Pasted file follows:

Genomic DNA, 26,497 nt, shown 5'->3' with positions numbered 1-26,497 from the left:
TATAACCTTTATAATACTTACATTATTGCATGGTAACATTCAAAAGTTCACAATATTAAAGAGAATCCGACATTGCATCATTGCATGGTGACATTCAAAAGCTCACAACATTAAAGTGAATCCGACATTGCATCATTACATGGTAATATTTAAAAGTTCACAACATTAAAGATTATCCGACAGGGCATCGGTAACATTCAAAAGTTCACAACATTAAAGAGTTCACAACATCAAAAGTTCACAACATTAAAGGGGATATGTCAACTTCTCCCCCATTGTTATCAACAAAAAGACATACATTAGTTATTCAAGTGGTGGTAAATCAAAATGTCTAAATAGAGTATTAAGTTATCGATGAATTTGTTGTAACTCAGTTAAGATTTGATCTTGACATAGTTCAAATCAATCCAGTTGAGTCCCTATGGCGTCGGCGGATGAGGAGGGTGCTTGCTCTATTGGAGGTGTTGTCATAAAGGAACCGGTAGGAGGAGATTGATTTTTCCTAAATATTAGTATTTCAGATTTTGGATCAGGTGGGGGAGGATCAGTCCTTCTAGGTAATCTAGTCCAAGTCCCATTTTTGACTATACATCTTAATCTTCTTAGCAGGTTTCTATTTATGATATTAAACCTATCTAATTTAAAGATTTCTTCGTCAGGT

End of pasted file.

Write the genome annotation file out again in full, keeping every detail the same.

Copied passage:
Genomic DNA, 26,497 nt, shown 5'->3' with positions numbered 1-26,497 from the left:
TATAACCTTTATAATACTTACATTATTGCATGGTAACATTCAAAAGTTCACAATATTAAAGAGAATCCGACATTGCATCATTGCATGGTGACATTCAAAAGCTCACAACATTAAAGTGAATCCGACATTGCATCATTACATGGTAATATTTAAAAGTTCACAACATTAAAGATTATCCGACAGGGCATCGGTAACATTCAAAAGTTCACAACATTAAAGAGTTCACAACATCAAAAGTTCACAACATTAAAGGGGATATGTCAACTTCTCCCCCATTGTTATCAACAAAAAGACATACATTAGTTATTCAAGTGGTGGTAAATCAAAATGTCTAAATAGAGTATTAAGTTATCGATGAATTTGTTGTAACTCAGTTAAGATTTGATCTTGACATAGTTCAAATCAATCCAGTTGAGTCCCTATGGCGTCGGCGGATGAGGAGGGTGCTTGCTCTATTGGAGGTGTTGTCATAAAGGAACCGGTAGGAGGAGATTGATTTTTCCTAAATATTAGTATTTCAGATTTTGGATCAGGTGGGGGAGGATCAGTCCTTCTAGGTAATCTAGTCCAAGTCCCATTTTTGACTATACATCTTAATCTTCTTAGCAGGTTTCTATTTATGATATTAAACCTATCTAATTTAAAGATTTCTTCGTCAGGT